Kurt Helin

Tristan Thompson

Report: Thompson would sign for 3-years, $53 million, Cavs not moving


Tristan Thompson isn’t getting his five-year, max contract from the Cavaliers — so instead he wants a three-year max deal.

Not sure that the Cavaliers will go for this, but Thompson’s aggressive agent Rich Paul apparently wanted to try to spin the story his way with this leak Thursday to Chris Broussard of ESPN:

Great deal? I’m not so sure about that — Thompson isn’t lowering his financial demands, only the number of years. Former Nets executive and Twitter star Bobby Marks put it well.

For the Cavaliers, who are concerned about the steep luxury tax hit that would come with signing Thompson to the max — as well as the fact he’s not worth more than guys such as Draymond Green, nor the same as Kawhi Leonard and Jimmy Butler — this does not alleviate those concerns.

Cleveland doesn’t seem to be biting.

Cleveland has a five-year, $80 million offer on the table — that’s $16 million a year on average — and they are not willing to go higher for the reserve power forward. They aren’t getting pressured by LeBron James. The Cavs are holding their ground. Unlike my colleague Dan Feldman here at PBT, I’m not in the camp that thinks the Cavaliers are okay signing him to a max deal, even with the television money coming in. I’m far from sold he’s the kind of irreplaceable player you throw max money at, and I think that’s the kind of contract they regret in a few years.

The question soon becomes, is Thompson willing to play for the qualifying offer of $6.7 million to be an unrestricted free agent next summer? Is he ready to bet that the flood of television cash in the market will net him a max salary in 2016 that makes up the difference in money he gave up this season?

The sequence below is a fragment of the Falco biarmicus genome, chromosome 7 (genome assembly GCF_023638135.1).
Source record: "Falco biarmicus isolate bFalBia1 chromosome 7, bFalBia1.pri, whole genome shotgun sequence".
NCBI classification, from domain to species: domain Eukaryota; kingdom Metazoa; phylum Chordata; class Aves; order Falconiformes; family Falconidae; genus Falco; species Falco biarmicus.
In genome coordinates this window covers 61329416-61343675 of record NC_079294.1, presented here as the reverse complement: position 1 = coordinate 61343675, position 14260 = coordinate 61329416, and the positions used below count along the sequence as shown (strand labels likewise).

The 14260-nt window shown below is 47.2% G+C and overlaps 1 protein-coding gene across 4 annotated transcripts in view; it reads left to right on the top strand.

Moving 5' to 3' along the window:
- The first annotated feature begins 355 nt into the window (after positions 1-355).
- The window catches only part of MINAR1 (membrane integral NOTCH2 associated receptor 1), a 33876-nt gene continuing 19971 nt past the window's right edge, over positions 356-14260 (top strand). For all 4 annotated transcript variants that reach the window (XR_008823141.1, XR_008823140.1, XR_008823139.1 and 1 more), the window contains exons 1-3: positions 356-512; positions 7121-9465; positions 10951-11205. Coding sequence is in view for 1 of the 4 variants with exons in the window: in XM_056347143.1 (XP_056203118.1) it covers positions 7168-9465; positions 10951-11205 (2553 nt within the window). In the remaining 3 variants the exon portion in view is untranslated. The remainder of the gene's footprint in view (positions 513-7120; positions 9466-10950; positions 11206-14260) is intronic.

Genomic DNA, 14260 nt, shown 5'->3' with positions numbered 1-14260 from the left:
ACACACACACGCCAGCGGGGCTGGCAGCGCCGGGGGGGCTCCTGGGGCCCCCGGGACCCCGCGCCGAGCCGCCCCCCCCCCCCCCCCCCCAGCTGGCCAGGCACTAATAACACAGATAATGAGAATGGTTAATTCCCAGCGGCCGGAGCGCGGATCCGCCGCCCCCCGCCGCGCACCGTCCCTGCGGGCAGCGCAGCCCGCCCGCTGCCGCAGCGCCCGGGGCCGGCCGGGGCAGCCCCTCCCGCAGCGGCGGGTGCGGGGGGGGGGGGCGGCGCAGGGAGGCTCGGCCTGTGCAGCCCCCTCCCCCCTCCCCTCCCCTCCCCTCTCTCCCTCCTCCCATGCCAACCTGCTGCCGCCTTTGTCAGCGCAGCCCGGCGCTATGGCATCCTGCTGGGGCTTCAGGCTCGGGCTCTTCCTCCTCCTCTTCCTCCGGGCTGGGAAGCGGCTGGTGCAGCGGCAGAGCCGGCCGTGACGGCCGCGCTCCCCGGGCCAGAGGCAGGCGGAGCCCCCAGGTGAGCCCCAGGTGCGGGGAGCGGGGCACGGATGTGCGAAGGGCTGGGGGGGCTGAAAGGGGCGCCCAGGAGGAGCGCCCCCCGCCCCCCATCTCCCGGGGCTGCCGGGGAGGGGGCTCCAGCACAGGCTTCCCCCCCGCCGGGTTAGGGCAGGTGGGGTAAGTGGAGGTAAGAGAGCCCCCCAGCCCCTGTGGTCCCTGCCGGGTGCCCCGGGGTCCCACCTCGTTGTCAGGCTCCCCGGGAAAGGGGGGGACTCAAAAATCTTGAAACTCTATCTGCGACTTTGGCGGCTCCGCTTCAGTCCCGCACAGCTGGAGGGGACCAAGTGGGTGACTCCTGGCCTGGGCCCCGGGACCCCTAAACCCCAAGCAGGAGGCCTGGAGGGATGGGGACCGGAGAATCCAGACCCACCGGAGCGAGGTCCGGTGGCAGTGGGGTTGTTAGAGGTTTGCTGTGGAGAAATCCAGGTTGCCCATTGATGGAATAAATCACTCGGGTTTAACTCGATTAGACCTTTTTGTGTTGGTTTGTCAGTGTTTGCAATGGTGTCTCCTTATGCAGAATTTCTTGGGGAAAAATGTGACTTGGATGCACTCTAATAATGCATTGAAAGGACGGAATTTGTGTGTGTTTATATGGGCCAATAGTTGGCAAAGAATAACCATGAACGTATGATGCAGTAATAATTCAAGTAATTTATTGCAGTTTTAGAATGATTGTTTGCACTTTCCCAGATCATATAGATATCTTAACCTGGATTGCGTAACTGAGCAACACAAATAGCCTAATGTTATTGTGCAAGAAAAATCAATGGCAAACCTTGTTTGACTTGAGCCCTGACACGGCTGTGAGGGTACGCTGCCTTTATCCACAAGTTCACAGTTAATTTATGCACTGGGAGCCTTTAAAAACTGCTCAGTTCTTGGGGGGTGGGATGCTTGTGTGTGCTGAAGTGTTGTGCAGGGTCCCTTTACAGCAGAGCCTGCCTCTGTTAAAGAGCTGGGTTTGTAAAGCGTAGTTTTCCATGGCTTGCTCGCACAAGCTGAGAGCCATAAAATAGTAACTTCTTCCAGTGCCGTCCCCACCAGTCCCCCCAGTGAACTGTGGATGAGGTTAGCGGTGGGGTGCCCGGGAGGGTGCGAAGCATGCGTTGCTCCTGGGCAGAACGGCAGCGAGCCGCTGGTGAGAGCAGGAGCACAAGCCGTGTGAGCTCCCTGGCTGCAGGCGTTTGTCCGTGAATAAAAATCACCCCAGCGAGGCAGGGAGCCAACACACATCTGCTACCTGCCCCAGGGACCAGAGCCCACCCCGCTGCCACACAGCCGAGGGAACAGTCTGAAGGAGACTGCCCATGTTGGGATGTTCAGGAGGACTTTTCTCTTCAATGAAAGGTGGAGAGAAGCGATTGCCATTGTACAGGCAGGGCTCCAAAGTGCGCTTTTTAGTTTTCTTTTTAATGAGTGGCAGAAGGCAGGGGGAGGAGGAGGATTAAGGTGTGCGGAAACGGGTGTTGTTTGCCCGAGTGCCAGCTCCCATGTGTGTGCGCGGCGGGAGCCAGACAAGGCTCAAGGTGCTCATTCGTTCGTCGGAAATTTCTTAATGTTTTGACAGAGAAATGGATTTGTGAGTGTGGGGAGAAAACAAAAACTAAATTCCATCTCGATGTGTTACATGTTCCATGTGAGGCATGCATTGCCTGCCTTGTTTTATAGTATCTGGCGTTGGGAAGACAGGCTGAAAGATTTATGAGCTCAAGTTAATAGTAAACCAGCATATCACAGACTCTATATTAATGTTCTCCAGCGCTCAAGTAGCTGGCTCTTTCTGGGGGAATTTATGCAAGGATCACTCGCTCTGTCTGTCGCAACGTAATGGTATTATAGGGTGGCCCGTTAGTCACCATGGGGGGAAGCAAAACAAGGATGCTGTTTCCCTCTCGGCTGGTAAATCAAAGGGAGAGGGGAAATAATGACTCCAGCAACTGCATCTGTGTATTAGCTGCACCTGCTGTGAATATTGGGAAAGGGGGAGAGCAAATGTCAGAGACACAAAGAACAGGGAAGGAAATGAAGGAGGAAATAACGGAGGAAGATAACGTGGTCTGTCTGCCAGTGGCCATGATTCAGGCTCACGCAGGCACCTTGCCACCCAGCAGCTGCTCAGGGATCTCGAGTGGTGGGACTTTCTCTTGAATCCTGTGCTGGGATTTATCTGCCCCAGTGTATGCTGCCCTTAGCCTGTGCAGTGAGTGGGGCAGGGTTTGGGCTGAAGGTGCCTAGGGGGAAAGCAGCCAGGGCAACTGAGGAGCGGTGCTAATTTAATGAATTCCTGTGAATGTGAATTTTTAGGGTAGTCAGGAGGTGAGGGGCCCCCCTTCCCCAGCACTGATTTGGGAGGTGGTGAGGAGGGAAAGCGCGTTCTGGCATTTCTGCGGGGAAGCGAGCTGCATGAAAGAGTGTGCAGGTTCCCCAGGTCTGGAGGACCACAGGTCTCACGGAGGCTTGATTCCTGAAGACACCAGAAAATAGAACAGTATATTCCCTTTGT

Video to get you pumped for NBA 2K16 release Friday

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Training camps open and real NBA basketball (or at least the training camp version of it) tips off next week.

But this Friday NBA 2K16 drops, so you can snap it up then spend your weekend trying to lead the Sixers to the title (well, in between watching football games). To get you pumped for the release, here is a little video courtesy the fine folks at 2K Sports. Enjoy.

Paul George not thrilled about playing power forward

2015 IPL 500 Festival Parade - 2015 Indy 500
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The NBA is going small, looking for floor spacing, and with their roster changes this past summer the Indiana Pacers are joining that trend. Which is why coach Frank Vogel is strongly considering Paul George as the Pacers’ starting power forward.

George doesn’t like that idea.

In two separate interviews, George clearly expressed displeasure at the idea. First, look what he told Candice Buckner of the Indy Star.

Here is what he told Sam Amick of the USA Today:

“Um, you know it’s, uh, I was open for – to try it out,” George said via phone while promoting his place on the cover of the NBA 2K16 mobile app. “It’s definitely a change. It’s something new. We’ll see how it goes. As the season goes, it might be better for me to just be at my regular position. But I told them I was open to the situation and (we’ll) see where it goes.”

I hope George does keep an open mind, because I think this could be good for him and the Pacers.

George is strong and physical enough to defend most of the fours in the East (it’s the West where the four is overloaded with talent), and on offense is ability to spread the floor with his shot will open things up for a Pacers offense that wants to play more up tempo.

Look at the top teams in the NBA — particularly the last two champions in San Antonio and Golden State — and what you see is versatility. They can go small, they can go larger, they can adjust to attack the weaknesses of their opponents (particularly in the playoffs). The Pacers can move that way, but it requires George being okay with playing some four.

Report: World Peace agrees to deal with Lakers

Los Angeles Lakers v San Antonio Spurs - Game One

All summer long Metta World Peace has been working out at the Lakers facility, and he formed a bond with second-year player (but a rookie in practice) Julius Randle. The Lakers watched the workouts and saw World-Peace the mentor — as strange as that sounds. What matters is that Randle was listening to him.